Breaking tradition today, we went out for touristy adventures. On the TV Mobile on the bus downtown was playing a Kids Central show, The Adventures of Super Einstein, that I'd never seen before. It's a local production, starring Einstein (Some Indian last name I missed), who goes from his secret identity as an artist to the superhero, Super Einstein. In this guise he does simple arts and crafts projects to build what he needs to defeat Doctor Magination, played by Einstein Name like he's not trying too hard to impersonate Doctor Evil. Doctor Magination has a big pillow puppet stitched to look like a brain, and it talks back to him.
Today's action-packed episode had Doctor Magination stealing Singapore's rockets to launch his own imagination-stealing satellite network. Super Einstein did such projects as drawing a large receiving station to eavesdrop on the evil overlord's plan, building his own rocket out of a trash can and cardboard, building a bunch of model planets to get to the evil overlord's lair, drawing in a mountain range and space city for the final conflict with Doctor Magination, and creating his own cardboard jet fighter at Changi Airport. It's rather charming, although the amount of cutting cardboard with razor blades seem to make these projects ill-suited for the roughly seven- or eight-year-olds the show aims at. The evil scheme was foiled, by the way, though one does wonder, confronted with the mad scientist's three camera-fixed ray beams shooting at one, whether painting into the scene and thus building a mountain range and a domed city is the most efficient way of handing things.
It's hard to imagine that not being the whole day, but we were just going downtown to take in the Civil Defence Heritage Gallery and the Singapore Philatelic Museum. The Civil Defence Heritage Gallery is, on the first floor, a collection of fire-fighting equipment and gear from Singaporean history, including special attention on major fires (there've been thankfully few) or collapses. It included a ``telephone'' which rang and, when answered, would give a brief talk of how, historically, fire fighting was organized in Singapore, as read by The Hitchhiker's Guide to the Galaxy, or at least someone who sounds a lot like the book.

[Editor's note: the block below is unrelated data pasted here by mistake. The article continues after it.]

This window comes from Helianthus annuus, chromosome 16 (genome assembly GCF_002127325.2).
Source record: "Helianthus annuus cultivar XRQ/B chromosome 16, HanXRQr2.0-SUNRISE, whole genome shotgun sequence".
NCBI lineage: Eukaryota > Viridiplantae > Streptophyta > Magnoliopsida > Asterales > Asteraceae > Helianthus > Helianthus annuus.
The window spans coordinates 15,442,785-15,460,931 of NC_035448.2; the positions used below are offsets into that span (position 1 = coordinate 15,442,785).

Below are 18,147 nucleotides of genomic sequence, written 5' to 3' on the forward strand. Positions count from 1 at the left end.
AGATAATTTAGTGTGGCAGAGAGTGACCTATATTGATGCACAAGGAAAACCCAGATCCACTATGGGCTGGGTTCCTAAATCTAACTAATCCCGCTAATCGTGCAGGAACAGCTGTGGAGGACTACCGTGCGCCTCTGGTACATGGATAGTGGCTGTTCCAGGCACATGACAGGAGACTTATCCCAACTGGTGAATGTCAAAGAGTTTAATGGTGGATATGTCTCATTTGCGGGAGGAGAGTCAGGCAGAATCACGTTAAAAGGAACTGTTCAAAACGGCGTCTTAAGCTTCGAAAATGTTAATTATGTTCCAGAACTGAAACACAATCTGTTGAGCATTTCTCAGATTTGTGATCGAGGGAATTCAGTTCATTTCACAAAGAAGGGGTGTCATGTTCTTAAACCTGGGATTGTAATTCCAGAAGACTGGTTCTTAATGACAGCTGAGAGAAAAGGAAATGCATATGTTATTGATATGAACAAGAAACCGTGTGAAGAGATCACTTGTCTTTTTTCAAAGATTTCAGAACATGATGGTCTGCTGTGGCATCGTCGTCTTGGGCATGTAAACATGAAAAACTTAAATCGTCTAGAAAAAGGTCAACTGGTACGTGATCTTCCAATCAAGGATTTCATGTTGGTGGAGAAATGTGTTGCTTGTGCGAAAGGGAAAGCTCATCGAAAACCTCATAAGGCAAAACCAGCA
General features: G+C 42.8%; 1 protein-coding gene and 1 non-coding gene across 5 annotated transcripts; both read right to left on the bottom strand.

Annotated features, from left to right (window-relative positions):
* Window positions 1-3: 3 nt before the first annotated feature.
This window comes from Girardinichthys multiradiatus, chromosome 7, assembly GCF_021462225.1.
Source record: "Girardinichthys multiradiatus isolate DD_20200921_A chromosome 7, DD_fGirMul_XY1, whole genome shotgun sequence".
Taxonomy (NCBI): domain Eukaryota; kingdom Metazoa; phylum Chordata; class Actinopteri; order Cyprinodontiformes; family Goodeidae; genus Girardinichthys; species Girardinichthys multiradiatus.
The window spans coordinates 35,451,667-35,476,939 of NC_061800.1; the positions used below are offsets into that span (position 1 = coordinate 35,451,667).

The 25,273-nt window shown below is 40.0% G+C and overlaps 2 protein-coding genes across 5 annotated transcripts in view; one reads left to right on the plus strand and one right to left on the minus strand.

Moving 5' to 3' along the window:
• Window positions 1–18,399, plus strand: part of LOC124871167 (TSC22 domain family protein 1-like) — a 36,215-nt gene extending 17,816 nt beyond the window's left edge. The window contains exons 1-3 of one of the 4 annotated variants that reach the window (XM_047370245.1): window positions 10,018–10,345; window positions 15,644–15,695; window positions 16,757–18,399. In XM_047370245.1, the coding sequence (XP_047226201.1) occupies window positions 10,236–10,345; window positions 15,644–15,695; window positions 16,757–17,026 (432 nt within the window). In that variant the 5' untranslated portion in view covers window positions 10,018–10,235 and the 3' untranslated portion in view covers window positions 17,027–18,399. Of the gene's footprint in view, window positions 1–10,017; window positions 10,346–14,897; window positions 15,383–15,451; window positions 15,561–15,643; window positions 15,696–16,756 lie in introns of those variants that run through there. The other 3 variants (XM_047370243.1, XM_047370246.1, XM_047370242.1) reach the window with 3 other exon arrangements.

On the second floor things open up to bigger issues, with paramedics (including a very effective trick to peek into an ambulance, using that printed-with-open-dots trick that lets companies put advertisements on bus windows), search-and-rescue operations, and haz-mat outfits. They include a couple chances to put your head and arms into heavy outfits, lacking gloves, and get slightly musty water sprayed on you. We were just going over the various alarm sirens and making pencil tracings of iconic images and reading over Civil Defence procedures in case of war when we heard a gaggle of children coming in, so we made our way out.
And the Philatelic Museum was a charmingly eccentric collection, since postage in Singapore really doesn't have that much subtlety to its story. There's the time before stamps, British stamps, the Japanese Occupation, Britain Part II, the Malaysian experience, and independence. They spruce it up with cultural bits, and special displays. This month had displays on the Olympics and Olympic Stamps -- including stamps readied for the cancelled 1916 Berlin Olympics and the 1940 Olympics which, according to the very poor documents shown, were going to Tokyo and Helsinki. We assume one was the Winter and the other the Summer Games, but it isn't clear. And they had stamps for the 1906 Athens ``Mid-Olympic Games,'' which I've never heard of before.
The other big display was Hans Christian Anderson, who got commemorative stamps (it's the bicentennial of his birth) from Singapore earlier this year. The display included examples of the many commemorative stamps he's had over the years from many countries. We spent time in the gift shop, deciding whether we wanted the Singapore or the Space or the Animals stamp packages, and ultimately got none. The folks running the (small) museum seemed to sense this, and turned the lights off while we were loitering in the shop, thought it was the posted closing time when they did.
And on the way to finding something to eat, we encountered a dance school, ``Jitterbug Swingapore.'' Neat.
On an irrelevant note I saw the designs The New York Times ran as planned Shuttle-derived Shuttle replacement vehicles, manned and unmanned. Apparently the next generation of federal government spaceflight is going to be run by kitbashers.
Trivia: No specific songs were listed in the final script to 1927's The Jazz Singer. Source: The Speed of Sound, Scott Eyman.
Currently Reading: Isaac Asimov Presents The Great SF Stories 11 (1949), Isaac Asimov, Martin H Greenberg, Editors.